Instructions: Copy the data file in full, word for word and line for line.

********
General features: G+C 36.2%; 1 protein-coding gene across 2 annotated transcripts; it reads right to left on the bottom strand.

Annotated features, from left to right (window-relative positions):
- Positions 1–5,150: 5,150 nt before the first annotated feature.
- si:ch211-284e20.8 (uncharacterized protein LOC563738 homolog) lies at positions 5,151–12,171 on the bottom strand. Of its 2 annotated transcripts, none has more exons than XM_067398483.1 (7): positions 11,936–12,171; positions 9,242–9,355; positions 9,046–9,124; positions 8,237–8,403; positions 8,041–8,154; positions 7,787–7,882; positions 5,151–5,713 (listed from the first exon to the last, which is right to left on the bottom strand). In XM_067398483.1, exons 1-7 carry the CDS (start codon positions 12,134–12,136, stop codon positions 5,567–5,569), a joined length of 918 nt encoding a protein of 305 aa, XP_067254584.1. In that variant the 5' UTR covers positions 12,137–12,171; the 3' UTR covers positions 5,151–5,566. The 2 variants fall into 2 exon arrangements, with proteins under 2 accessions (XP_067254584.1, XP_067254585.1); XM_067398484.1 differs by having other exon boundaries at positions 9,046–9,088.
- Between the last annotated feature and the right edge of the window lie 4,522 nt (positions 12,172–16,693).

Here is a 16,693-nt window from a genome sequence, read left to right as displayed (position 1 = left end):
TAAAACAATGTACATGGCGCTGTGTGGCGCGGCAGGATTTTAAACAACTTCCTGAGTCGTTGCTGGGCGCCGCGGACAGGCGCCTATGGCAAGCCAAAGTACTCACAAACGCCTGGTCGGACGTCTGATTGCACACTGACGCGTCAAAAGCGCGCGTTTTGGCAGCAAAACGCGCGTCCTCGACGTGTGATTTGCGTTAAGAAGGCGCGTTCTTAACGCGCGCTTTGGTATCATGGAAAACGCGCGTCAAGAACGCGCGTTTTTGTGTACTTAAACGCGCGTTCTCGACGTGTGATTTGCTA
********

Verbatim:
General features: G+C 36.2%; 1 protein-coding gene across 2 annotated transcripts; it reads right to left on the bottom strand.

Annotated features, from left to right (window-relative positions):
- Positions 1–5,150: 5,150 nt before the first annotated feature.
- si:ch211-284e20.8 (uncharacterized protein LOC563738 homolog) lies at positions 5,151–12,171 on the bottom strand. Of its 2 annotated transcripts, none has more exons than XM_067398483.1 (7): positions 11,936–12,171; positions 9,242–9,355; positions 9,046–9,124; positions 8,237–8,403; positions 8,041–8,154; positions 7,787–7,882; positions 5,151–5,713 (listed from the first exon to the last, which is right to left on the bottom strand). In XM_067398483.1, exons 1-7 carry the CDS (start codon positions 12,134–12,136, stop codon positions 5,567–5,569), a joined length of 918 nt encoding a protein of 305 aa, XP_067254584.1. In that variant the 5' UTR covers positions 12,137–12,171; the 3' UTR covers positions 5,151–5,566. The 2 variants fall into 2 exon arrangements, with proteins under 2 accessions (XP_067254584.1, XP_067254585.1); XM_067398484.1 differs by having other exon boundaries at positions 9,046–9,088.
- Between the last annotated feature and the right edge of the window lie 4,522 nt (positions 12,172–16,693).

Here is a 16,693-nt window from a genome sequence, read left to right as displayed (position 1 = left end):
TAAAACAATGTACATGGCGCTGTGTGGCGCGGCAGGATTTTAAACAACTTCCTGAGTCGTTGCTGGGCGCCGCGGACAGGCGCCTATGGCAAGCCAAAGTACTCACAAACGCCTGGTCGGACGTCTGATTGCACACTGACGCGTCAAAAGCGCGCGTTTTGGCAGCAAAACGCGCGTCCTCGACGTGTGATTTGCGTTAAGAAGGCGCGTTCTTAACGCGCGCTTTGGTATCATGGAAAACGCGCGTCAAGAACGCGCGTTTTTGTGTACTTAAACGCGCGTTCTCGACGTGTGATTTGCTA